• Support. JYolkowski 21:56, 4 Apr 2005 (UTC)
  • Support - An outstanding article covering both technical and applications aspects of a fundamental chemical used extensively in our society. It has been peer-reviewed in detail by a number of Wikipedia's best chemistry experts. History, chemistry and properties, production, applications, biological aspects, and hazards/safety are all covered for a well-rounded approach. It has good length for a Wikipedia feature article, long enough to cover virtually all significant aspects of this subject without becoming excessively technical or dwelling excessively on any minor sub-topic. However, it is not so long that it reaches 30 kB, an apparent Wikipedia article length warning limit. The article is well-referenced, has good internal and external links, has well-formatted finished tables of properties, and enough images to make the article picturesque, without jamming an excessive number of pictures in. H Padleckas 23:15, 4 Apr 2005 (UTC)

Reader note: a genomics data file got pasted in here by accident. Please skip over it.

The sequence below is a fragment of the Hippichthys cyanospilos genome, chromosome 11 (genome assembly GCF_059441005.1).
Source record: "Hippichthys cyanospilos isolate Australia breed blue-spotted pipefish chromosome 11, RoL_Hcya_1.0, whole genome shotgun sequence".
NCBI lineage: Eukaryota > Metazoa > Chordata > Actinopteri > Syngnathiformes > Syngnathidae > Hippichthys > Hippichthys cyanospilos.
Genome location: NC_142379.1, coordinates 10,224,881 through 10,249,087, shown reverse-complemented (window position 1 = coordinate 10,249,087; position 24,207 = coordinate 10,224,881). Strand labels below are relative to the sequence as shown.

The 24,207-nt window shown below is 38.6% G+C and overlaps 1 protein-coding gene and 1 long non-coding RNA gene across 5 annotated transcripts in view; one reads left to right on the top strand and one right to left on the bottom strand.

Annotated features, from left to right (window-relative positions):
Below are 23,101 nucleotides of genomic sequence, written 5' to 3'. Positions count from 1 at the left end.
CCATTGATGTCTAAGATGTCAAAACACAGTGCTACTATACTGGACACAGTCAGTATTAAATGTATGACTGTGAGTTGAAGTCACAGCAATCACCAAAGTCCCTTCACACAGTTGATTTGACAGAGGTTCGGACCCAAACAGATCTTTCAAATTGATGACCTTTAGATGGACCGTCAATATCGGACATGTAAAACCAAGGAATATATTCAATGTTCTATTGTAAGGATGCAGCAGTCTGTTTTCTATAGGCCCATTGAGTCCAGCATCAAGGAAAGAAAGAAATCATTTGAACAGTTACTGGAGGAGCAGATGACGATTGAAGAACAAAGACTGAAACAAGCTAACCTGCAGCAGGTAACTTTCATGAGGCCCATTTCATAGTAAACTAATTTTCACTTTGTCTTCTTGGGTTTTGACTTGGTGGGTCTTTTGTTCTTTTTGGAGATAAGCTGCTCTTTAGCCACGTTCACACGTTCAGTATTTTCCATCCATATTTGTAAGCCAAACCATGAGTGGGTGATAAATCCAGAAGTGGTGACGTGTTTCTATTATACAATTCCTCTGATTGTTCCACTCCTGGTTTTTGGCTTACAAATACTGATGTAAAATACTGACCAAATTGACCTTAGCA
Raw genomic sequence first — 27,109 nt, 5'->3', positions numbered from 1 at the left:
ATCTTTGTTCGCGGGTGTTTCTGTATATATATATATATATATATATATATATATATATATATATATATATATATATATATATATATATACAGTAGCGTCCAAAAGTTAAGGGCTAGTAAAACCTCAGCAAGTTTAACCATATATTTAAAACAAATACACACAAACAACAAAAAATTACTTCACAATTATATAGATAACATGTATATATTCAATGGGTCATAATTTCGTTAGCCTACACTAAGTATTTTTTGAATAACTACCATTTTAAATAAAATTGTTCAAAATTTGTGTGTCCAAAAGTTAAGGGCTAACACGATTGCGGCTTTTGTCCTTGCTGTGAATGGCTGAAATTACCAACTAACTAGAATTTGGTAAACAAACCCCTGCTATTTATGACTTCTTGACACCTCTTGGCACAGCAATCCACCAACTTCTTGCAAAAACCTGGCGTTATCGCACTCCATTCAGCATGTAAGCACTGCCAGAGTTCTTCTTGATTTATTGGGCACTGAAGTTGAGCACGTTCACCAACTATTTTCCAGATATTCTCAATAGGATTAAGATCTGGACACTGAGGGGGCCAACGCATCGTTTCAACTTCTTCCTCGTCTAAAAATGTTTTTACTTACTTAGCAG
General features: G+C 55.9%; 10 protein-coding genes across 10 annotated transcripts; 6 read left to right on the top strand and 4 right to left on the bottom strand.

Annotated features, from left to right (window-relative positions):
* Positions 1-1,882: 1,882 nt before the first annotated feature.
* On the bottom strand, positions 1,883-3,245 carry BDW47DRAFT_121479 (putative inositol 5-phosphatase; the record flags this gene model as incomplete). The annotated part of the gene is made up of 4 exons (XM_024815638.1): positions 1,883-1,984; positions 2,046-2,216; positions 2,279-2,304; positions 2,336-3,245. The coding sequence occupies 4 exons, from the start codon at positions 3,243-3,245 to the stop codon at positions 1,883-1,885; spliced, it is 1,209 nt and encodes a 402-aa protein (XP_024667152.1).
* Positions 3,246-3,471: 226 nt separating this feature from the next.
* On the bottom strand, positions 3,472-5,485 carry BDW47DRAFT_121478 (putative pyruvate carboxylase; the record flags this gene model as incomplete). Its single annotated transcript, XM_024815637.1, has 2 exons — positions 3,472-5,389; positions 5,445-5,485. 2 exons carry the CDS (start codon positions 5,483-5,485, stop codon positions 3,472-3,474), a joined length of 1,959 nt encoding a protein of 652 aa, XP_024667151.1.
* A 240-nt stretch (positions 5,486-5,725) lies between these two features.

• Support - Vsmith 02:21, 5 Apr 2005 (UTC)
  • Gladly support --jag123 05:05, 5 Apr 2005 (UTC)
  • Comment: could the comment about HCl being used in titrations and the picture about it be moved closer together? Maybe a duplicate mention of titration in the section about neutralization of bases? Mgm|(talk) 09:20, Apr 5, 2005 (UTC)
The image hasn't been moved yet, but it can be done by moving the image "text" to just before the paragraph starting with "Monoprotic acids have one ........" in the Chemistry section. If the pic is moved, I would recommend keeping the image on the left side of the page. Maybe then the removed gelatin pic can take its old place. H Padleckas 11:57, 5 Apr 2005 (UTC). Agree. Done. Wim van Dorst 19:57, 2005 Apr 5 (UTC).

Sofar the hydrochloric acid page has been given a dozen of Supports in merely two days! May I pass on this best and greatest thanks to all the other people who have contributed to our wikipage. Wim van Dorst 20:07, 2005 Apr 5 (UTC)

  • Support. The article would benefit from one or two photos truely related to hydrochloric acid (and from removing images of shoes and desserts...). Maybe an image of HCl production or its use in industry. Wim? Cacycle 21:39, 5 Apr 2005 (UTC)